This new minimalist make-up model was made for all times in quarantine – Thebritishjournal

There is one good thing that came out of 2020: Many of us were inspired to simplify our lives, using lockdowns to declutter our homes and pare down our wardrobes to our favorite basics. Shouldn’t we do the same with our makeup bags?

That’s the vision behind Merit, a new brand from Katherine Power, the entrepreneur whose empire includes the Who What Wear fashion blog and clothing brand, affordable skincare line Versed, and clean wine startup Avaline, which she launched with cofounder Cameron Diaz in July. “After months at home, we’re used to seeing ourselves without makeup or nail polish,” she says. “Merit is designed to give you a polished look for your Zoom calls in under five minutes. It’s made to make you look like yourself, only better.”

Launching next Tuesday online and at Sephora on February 16, Merit offers a minimalist take on beauty. While the makeup industry is an overcrowded place, with new products flooding the market each week, Power and her team spent two years developing a product line with just seven multitasking items. The products, which cost between $24 and $38, include a tinted lip oil, a complexion stick that is both a concealer and a foundation (and comes in 20 shades), and a highlighter. Each is formulated with an eye toward sustainability and safety, values that matter strongly to the millennial consumers Merit targets. The clean products only include ingredients that pass EU safety standards, which are stricter than those in the U.S. All orders placed on the website ship with a durable cotton makeup bag, while future orders will come in simple recyclable packaging.

Over the past several years, Power has established herself as something of a millennial-brand whisperer: She has a knack for creating online communities, then developing product lines tailored to them. In 2012, she cofounded Clique Brands, which started with the fashion blog Who What Wear but quickly expanded to include beauty blog Byrdie and home-design site MyDomaine. (The latter two were acquired by media conglomerate Dotdash in 2019.) Power analyzed what her more than 16 million readers cared about, then began spinning out brands and products for them, including the Who What Wear collection and the activewear line Joylab, both of which launched with Target.

In 2019, she moved into beauty by creating the affordable skincare line Versed, which is free of more than 1,300 known toxins. It launched at Target as well as on its own direct-to-consumer website and is now outselling brands such as Burt’s Bees and Bliss. To develop the Versed products, Power gathers insights from Who What Wear readers, through website data as well as from private Facebook groups, which served as focus groups.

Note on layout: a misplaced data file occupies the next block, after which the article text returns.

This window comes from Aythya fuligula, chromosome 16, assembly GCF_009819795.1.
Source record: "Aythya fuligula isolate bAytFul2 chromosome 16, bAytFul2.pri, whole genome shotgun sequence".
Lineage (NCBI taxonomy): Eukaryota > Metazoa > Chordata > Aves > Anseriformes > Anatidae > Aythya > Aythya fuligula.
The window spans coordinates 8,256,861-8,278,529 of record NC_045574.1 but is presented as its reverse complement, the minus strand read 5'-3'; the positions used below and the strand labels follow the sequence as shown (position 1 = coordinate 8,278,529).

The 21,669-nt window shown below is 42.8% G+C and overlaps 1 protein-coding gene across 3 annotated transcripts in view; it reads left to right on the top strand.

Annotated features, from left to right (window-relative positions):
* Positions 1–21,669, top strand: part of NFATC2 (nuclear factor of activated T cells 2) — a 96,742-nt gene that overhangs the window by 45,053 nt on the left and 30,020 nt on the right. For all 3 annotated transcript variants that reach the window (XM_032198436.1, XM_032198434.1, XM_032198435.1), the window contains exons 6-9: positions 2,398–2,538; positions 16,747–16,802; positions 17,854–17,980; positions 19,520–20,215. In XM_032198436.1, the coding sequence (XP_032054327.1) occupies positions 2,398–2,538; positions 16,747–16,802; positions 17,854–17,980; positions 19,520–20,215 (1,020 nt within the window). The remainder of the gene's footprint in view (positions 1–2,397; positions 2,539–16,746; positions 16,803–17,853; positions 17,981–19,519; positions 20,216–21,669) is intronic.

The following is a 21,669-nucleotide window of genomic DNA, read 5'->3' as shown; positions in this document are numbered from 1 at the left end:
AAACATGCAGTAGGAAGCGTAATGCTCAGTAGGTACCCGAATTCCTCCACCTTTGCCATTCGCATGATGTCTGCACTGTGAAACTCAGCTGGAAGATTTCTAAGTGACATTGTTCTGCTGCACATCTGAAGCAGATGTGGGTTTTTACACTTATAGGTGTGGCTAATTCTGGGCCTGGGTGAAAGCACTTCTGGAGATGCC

“Katherine spends all her time thinking about the millennial and Gen Z woman,” says Dana Settle, founding partner at Greycroft, which provided seed capital to Merit (and has also funded Clique Brands, Bumble, and Bird). “When I see the beauty industry, I see an extremely crowded market. But she’s so deep in this community that she can see white spaces and trends.”

With Merit, Power believes she is filling another big gap. This time, it’s for high-end makeup that solves problems for busy women like herself.  She came up with the concept of Merit years ago, when she was working in New York and found herself so pressed for time that she had to apply makeup in the back of a taxi on the way to meetings. “I had a sense that there were many women like me, who want beautiful, high-quality products that make us look good but that don’t require a lot of work,” Power says.

She relied on more than just instinct to develop the line. For two years, the Merit team interviewed more than 4,000 people from the Who What Wear community, conducting focus groups and surveys, and shopping alongside them. The research yielded interesting insights: The majority of people—86%—want to look like themselves, but better; 70% said they wanted products that do more; and 66% said they wished their makeup routine was cleaner. All of this led directly to the seven products that are part of Merit’s initial lineup.

Power distinguishes herself from other millennial-focused brands, which tend to launch as direct-to-consumer brands and then slowly move into physical spaces, by embracing omnichannel retail from the start. She has always believed that one of the best ways to build brand awareness is through foot traffic, and large retailers can lend essential muscle to a nascent brand. She’s partnered closely with Target on previous brands. This time, she’s working with Sephora, which will be the only retailer to sell the product in stores and on its website. “It’s hard, and expensive, for startups to acquire new customers online, and meanwhile, retailers are experts at finding customers and introducing them to new products,” says Power. “And once the customer discovers us, they can refill their products on our website.”

Sephora’s director of makeup merchandizing, Averyl Andrews, believes that Merit is the right brand for the moment we’re in. “We love Merit’s take on the ‘five-minute face,’” says Andrews. “Katherine Power’s entrepreneurial instincts and sense for what the world needs in beauty is spot on.”

This new minimalist make-up brand was made for life in quarantine The British Journal Editors and Wire Services/ Fast Company.

Almost all The British Journal staff, including reporters, can be contacted by e-mail. In most cases the e-mail address follows this formula: first initial + last name + For example, Laura F. Nixon is [email protected]

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